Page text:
DAVID SPEERS: Can I tell you the issue of industry assistance, last week Cabinet rejected the request from SPC Ardmona for $25 million, what’s your position now on industry assistance where is it ok and where is it not?
MATHIAS CORMANN: Obviously you make these judgments on a case by case basis, but the most important job for government is to set the conditions, to set the climate where we can have stronger growth, create more jobs and where businesses can prosper and be successful. That is of course why we committed to scrap the carbon tax, scrap the mining tax and reduce red tape so that we can…
DAVID SPEERS: They’re not gone yet so in the case of SPC why was that rejected?
MATHIAS CORMANN: Well in the case of SPC we had a request before us from an individual commercial business asking for an ad hoc grant from the tax payer of $25 million. SPC Ardmona is a company that is wholly owned by Coca-Cola Amatil who has paid $750 million for that particular business. Coca-Cola Amatil is a company that has a strong balance sheet, they’re well cashed up and they have the necessary reserves and wherewithal to make the necessary investments in the restructure of SPC Ardmona.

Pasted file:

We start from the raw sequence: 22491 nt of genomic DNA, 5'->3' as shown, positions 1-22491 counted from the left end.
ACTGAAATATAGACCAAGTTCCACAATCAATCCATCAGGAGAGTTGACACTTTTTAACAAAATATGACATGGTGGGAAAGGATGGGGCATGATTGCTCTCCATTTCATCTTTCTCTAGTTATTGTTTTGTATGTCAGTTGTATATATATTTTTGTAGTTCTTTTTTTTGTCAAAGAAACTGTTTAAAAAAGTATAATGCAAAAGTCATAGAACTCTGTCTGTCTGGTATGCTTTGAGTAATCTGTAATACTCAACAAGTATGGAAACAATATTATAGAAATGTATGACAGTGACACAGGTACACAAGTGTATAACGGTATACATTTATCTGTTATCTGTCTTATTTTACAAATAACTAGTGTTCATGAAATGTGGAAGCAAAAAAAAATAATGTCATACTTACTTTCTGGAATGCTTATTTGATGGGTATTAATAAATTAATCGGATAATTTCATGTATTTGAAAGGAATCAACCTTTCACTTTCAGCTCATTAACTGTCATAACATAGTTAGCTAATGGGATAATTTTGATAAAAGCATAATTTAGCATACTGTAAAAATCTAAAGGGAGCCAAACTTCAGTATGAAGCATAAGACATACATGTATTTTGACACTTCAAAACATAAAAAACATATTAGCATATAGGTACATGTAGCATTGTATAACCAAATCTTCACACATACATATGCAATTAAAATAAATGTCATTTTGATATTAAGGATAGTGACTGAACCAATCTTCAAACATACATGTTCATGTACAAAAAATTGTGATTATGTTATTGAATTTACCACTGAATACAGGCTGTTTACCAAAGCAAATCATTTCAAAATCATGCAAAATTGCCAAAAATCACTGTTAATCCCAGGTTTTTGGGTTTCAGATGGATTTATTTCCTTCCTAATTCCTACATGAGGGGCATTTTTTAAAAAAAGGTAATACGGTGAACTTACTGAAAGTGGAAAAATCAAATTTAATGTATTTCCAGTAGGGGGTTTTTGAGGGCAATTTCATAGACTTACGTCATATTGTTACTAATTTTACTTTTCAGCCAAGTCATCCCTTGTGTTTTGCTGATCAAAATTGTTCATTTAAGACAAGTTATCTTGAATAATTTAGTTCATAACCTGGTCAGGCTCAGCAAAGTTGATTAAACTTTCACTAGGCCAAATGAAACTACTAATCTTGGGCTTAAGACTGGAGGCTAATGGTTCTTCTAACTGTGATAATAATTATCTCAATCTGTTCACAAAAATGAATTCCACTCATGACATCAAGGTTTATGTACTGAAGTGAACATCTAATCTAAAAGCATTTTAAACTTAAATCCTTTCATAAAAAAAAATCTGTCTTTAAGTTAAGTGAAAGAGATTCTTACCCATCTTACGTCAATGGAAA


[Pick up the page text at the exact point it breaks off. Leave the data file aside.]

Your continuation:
DAVID SPEERS: But you can say the same for Cadbury and you did give them money.
MATHIAS CORMANN: In relation to Cadbury that was a very different circumstance. We made a commitment in the lead up to the last election to make an investment in some tourism infrastructure in Tasmania. That is something that was made before the last election.
DAVID SPEERS: Well this is the announcement from Tony Abbott at the time yes part of it was for re-establishing Cadbury’s tour there but also a portion of his commitment will go towards a trial to grow cocoa trees in Northern Australia, part of it was to enhance manufacturing through a new barcode tracking technology, it wasn’t just about the tours.
MATHIAS CORMANN: Well in the lead up to the last election I mean you’ve just read out the commitment we made in the lead up to last election – we are in government now and we have to make judgements in the context of the Budget position. We have a Budget in very bad shape …interrupted
DAVID SPEERS: So that was then, this is now?
MATHIAS CORMANN: Well it was then. It was a commitment we made in the lead up to the last election. We inherited a Budget with a $47 billion deficit this year, $123 billion worth of deficits over the forward estimates…